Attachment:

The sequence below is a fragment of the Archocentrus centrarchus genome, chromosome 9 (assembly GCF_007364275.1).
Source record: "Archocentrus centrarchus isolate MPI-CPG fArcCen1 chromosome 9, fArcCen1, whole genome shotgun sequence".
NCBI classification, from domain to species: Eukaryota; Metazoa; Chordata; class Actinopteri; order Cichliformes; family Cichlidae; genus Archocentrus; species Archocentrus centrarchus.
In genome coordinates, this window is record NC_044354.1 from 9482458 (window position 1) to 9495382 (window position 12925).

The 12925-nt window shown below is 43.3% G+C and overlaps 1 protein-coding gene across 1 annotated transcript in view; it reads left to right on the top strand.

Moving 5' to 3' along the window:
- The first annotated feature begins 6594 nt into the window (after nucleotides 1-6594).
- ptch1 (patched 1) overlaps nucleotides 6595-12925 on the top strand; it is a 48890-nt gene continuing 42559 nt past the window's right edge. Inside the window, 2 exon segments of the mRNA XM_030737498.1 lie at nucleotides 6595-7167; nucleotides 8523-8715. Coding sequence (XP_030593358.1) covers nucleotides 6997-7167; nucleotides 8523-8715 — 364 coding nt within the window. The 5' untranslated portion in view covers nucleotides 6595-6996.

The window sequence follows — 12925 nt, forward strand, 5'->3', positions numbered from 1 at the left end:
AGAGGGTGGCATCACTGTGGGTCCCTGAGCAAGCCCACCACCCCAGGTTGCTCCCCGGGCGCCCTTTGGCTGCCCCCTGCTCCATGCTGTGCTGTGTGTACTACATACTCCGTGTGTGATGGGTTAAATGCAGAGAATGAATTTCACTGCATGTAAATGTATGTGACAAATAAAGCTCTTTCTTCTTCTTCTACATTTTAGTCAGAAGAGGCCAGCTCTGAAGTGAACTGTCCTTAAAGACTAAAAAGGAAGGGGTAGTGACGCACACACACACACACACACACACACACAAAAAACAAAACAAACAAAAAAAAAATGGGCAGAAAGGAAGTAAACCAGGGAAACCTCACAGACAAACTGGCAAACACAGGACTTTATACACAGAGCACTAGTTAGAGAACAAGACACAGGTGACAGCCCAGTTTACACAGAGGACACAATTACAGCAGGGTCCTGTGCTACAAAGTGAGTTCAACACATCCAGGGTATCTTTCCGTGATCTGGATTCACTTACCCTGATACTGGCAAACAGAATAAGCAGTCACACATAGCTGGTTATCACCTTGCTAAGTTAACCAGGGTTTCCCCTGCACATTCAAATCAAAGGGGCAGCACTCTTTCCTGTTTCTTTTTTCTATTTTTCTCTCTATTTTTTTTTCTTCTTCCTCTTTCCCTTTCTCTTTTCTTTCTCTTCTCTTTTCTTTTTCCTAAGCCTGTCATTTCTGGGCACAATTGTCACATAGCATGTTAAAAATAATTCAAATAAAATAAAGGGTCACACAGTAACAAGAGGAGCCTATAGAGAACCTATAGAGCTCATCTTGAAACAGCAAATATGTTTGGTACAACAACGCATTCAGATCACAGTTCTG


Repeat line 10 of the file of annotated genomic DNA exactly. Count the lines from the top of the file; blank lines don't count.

AGAGGGTGGCATCACTGTGGGTCCCTGAGCAAGCCCACCACCCCAGGTTGCTCCCCGGGCGCCCTTTGGCTGCCCCCTGCTCCATGCTGTGCTGTGTGTACTACATACTCCGTGTGTGATGGGTTAAATGCAGAGAATGAATTTCACTGCATGTAAATGTATGTGACAAATAAAGCTCTTTCTTCTTCTTCTACATTTTAGTCAGAAGAGGCCAGCTCTGAAGTGAACTGTCCTTAAAGACTAAAAAGGAAGGGGTAGTGACGCACACACACACACACACACACACACACAAAAAACAAAACAAACAAAAAAAAAATGGGCAGAAAGGAAGTAAACCAGGGAAACCTCACAGACAAACTGGCAAACACAGGACTTTATACACAGAGCACTAGTTAGAGAACAAGACACAGGTGACAGCCCAGTTTACACAGAGGACACAATTACAGCAGGGTCCTGTGCTACAAAGTGAGTTCAACACATCCAGGGTATCTTTCCGTGATCTGGATTCACTTACCCTGATACTGGCAAACAGAATAAGCAGTCACACATAGCTGGTTATCACCTTGCTAAGTTAACCAGGGTTTCCCCTGCACATTCAAATCAAAGGGGCAGCACTCTTTCCTGTTTCTTTTTTCTATTTTTCTCTCTATTTTTTTTTCTTCTTCCTCTTTCCCTTTCTCTTTTCTTTCTCTTCTCTTTTCTTTTTCCTAAGCCTGTCATTTCTGGGCACAATTGTCACATAGCATGTTAAAAATAATTCAAATAAAATAAAGGGTCACACAGTAACAAGAGGAGCCTATAGAGAACCTATAGAGCTCATCTTGAAACAGCAAATATGTTTGGTACAACAACGCATTCAGATCACAGTTCTG